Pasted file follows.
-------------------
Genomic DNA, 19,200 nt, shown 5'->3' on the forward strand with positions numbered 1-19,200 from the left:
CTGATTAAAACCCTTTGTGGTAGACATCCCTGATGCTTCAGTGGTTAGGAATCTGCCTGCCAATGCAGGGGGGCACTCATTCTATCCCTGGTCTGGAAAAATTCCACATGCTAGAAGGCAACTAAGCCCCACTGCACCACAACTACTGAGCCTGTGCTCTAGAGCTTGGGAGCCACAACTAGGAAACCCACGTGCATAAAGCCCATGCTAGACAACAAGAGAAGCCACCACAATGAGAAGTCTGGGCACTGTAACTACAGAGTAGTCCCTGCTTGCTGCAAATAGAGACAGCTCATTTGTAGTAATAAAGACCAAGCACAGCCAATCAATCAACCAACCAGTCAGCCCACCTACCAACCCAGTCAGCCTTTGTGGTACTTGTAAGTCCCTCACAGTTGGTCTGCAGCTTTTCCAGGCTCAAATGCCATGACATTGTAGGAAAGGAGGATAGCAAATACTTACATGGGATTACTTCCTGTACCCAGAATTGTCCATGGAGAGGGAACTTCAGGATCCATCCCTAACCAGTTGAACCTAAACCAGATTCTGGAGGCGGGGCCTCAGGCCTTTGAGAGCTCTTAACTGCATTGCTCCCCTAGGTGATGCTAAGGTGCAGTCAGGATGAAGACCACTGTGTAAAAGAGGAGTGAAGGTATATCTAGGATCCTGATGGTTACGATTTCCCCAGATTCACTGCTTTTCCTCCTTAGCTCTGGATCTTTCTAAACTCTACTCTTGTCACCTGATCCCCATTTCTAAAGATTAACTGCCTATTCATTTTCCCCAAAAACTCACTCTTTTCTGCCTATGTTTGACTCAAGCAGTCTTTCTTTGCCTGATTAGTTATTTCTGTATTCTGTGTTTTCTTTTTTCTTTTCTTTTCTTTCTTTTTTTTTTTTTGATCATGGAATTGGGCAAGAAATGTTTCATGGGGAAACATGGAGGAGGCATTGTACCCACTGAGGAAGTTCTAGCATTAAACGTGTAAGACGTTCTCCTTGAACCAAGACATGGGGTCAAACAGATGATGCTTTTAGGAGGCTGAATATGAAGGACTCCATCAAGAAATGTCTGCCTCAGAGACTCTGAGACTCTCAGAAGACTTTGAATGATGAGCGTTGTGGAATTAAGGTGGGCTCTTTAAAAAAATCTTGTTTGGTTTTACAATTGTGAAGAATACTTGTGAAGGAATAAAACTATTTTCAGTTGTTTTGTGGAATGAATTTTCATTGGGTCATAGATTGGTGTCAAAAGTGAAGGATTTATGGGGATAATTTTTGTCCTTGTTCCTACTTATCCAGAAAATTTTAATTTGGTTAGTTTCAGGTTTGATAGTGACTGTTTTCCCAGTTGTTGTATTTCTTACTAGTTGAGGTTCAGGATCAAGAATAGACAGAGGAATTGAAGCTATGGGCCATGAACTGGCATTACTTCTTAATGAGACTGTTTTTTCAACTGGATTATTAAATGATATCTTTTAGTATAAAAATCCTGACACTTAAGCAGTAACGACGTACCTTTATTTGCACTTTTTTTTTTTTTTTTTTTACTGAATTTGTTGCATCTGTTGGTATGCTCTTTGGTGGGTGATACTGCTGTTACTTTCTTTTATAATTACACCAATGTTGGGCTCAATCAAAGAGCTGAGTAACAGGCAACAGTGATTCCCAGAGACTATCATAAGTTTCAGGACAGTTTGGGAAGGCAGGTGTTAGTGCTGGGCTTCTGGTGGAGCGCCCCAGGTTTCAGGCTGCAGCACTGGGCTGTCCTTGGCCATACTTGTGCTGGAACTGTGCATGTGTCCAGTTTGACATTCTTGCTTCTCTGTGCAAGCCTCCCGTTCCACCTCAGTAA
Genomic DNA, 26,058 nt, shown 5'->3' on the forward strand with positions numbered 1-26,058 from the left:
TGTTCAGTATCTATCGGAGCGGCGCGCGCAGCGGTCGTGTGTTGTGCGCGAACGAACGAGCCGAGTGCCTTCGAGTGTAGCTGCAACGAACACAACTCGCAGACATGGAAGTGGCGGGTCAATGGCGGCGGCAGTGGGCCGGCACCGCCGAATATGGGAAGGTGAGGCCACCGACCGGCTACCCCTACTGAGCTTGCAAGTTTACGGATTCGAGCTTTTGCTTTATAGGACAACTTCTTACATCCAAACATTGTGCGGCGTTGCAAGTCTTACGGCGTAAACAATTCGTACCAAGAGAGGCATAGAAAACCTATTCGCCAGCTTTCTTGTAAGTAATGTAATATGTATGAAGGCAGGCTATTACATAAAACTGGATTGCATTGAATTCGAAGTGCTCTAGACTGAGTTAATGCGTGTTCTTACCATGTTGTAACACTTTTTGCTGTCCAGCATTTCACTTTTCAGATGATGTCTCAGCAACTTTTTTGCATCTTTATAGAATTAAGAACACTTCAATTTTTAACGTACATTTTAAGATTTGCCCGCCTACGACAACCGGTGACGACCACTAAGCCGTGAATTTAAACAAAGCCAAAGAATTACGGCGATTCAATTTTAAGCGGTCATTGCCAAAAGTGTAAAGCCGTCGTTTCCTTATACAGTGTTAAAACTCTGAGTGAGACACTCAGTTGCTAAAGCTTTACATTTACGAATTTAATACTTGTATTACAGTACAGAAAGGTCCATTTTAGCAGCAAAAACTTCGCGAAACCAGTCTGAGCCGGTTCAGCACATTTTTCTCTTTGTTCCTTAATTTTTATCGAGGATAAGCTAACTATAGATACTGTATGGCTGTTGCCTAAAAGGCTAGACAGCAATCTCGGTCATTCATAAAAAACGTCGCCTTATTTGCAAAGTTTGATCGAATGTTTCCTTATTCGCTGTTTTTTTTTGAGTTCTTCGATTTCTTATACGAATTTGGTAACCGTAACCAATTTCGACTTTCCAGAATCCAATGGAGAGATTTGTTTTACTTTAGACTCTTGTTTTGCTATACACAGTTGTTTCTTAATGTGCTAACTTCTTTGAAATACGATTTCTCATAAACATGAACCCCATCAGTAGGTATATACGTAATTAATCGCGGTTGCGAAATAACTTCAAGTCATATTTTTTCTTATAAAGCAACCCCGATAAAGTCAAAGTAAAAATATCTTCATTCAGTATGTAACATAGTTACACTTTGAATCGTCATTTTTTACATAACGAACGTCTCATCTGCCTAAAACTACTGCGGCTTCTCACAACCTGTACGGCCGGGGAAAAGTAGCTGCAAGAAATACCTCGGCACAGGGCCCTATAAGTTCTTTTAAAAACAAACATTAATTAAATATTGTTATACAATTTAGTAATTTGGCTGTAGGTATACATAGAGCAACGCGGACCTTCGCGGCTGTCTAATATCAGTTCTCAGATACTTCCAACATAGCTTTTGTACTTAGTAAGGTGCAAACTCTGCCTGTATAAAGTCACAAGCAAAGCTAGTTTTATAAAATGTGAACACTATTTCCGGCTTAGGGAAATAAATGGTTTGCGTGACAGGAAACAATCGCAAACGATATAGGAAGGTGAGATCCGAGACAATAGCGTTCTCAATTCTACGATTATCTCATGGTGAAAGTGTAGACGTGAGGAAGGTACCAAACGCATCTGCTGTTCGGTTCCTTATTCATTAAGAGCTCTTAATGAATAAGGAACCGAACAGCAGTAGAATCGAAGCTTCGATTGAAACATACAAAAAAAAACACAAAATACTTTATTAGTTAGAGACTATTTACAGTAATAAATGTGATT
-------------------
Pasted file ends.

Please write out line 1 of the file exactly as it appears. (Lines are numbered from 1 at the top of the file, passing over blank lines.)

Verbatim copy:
Genomic DNA, 19,200 nt, shown 5'->3' on the forward strand with positions numbered 1-19,200 from the left: